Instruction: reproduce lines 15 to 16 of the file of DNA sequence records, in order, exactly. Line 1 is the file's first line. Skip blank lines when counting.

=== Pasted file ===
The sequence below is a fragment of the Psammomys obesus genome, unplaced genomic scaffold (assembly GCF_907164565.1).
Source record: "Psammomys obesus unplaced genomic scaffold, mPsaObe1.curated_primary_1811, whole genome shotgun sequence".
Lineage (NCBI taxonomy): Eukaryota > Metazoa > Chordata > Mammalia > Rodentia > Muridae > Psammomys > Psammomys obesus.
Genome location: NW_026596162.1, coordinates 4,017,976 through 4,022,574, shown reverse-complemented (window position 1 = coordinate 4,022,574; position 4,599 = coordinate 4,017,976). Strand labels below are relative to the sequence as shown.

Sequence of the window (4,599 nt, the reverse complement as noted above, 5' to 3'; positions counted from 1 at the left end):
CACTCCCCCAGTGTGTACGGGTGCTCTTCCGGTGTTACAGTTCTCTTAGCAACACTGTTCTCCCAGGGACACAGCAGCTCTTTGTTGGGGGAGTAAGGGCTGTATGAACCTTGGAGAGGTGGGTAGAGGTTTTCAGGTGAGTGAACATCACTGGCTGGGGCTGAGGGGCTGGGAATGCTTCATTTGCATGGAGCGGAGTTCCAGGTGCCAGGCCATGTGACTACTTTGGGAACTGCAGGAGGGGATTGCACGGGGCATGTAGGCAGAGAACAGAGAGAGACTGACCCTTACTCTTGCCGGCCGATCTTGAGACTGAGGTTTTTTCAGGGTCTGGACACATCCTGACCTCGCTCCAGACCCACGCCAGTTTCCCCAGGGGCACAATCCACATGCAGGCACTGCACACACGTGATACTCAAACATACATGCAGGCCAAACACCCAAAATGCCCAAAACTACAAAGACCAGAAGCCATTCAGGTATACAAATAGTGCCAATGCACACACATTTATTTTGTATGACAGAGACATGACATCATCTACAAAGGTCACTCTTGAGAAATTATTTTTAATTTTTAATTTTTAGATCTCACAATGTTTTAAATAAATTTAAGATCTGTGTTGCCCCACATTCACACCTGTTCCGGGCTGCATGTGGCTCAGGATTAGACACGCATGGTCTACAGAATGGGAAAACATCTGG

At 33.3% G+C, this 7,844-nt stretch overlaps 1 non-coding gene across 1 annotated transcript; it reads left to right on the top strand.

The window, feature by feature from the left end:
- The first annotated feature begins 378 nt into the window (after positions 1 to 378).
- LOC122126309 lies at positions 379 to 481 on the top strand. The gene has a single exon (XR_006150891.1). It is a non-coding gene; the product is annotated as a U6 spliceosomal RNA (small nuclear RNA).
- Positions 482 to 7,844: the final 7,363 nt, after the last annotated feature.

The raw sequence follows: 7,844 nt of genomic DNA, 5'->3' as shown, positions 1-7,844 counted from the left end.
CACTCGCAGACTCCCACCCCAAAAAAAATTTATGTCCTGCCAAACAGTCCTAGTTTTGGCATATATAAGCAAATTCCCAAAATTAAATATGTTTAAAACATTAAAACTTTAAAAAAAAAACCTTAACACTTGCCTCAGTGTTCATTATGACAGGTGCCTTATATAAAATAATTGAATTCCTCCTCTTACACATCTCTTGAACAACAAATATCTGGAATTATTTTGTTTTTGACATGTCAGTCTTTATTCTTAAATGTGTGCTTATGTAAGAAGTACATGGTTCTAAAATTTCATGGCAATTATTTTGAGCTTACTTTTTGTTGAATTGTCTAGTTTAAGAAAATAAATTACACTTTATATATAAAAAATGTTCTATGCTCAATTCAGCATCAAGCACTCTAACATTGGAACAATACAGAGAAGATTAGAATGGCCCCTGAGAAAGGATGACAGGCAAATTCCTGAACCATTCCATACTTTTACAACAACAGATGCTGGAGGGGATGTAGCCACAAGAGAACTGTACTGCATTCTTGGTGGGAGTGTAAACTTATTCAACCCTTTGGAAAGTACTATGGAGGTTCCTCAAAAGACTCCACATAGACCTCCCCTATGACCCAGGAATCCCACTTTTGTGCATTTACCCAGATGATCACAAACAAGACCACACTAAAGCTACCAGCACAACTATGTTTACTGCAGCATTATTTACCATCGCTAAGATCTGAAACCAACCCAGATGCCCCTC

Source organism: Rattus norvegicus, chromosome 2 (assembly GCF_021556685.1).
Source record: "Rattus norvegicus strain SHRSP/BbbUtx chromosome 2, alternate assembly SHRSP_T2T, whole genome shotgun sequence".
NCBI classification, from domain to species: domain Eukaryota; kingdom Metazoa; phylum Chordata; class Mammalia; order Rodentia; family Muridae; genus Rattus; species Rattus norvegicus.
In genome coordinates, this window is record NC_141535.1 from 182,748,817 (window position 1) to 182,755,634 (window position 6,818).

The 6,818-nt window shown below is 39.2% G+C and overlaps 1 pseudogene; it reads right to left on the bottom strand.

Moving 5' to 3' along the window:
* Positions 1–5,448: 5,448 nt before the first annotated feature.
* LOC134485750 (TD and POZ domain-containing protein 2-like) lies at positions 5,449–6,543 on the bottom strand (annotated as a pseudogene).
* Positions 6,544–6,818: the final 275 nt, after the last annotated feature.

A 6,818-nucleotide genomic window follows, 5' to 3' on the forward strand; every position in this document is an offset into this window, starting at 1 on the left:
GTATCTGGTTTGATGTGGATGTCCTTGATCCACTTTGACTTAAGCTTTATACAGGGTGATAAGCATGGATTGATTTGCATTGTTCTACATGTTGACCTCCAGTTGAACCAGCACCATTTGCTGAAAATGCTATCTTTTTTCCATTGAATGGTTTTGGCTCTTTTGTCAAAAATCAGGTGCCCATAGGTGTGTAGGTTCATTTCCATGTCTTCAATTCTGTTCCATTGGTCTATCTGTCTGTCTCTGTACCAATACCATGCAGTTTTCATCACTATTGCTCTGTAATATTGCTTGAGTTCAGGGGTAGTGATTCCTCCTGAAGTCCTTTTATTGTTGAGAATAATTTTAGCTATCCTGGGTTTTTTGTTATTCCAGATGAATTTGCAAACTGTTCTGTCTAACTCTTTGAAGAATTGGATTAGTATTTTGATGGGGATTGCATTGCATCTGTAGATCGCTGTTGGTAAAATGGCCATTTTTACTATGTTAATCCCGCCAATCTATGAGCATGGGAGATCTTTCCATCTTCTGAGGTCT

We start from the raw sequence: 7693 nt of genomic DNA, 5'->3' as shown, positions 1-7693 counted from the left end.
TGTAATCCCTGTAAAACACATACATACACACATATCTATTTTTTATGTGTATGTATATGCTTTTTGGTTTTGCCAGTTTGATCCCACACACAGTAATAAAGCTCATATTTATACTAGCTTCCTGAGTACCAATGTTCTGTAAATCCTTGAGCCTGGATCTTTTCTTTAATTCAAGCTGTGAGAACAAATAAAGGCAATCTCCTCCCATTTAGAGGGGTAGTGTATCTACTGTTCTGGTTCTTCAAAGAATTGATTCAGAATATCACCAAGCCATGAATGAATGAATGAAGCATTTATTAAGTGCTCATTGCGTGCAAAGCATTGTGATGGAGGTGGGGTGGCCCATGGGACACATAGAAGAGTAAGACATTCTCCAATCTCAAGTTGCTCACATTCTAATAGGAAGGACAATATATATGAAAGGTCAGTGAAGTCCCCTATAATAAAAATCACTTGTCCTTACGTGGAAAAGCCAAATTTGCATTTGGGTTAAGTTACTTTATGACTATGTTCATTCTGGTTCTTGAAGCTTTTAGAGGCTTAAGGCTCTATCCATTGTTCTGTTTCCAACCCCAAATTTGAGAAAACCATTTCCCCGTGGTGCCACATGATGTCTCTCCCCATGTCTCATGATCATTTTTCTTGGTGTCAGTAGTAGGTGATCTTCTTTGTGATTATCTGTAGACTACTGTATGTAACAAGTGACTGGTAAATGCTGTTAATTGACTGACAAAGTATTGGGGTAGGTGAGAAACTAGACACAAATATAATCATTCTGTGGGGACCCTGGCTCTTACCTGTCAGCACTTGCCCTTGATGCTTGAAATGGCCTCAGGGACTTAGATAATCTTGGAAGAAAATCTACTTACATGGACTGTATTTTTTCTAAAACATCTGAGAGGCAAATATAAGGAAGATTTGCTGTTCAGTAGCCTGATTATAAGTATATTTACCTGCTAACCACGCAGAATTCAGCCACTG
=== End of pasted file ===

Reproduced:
Source record: "Rattus norvegicus strain SHRSP/BbbUtx chromosome 2, alternate assembly SHRSP_T2T, whole genome shotgun sequence".
NCBI classification, from domain to species: domain Eukaryota; kingdom Metazoa; phylum Chordata; class Mammalia; order Rodentia; family Muridae; genus Rattus; species Rattus norvegicus.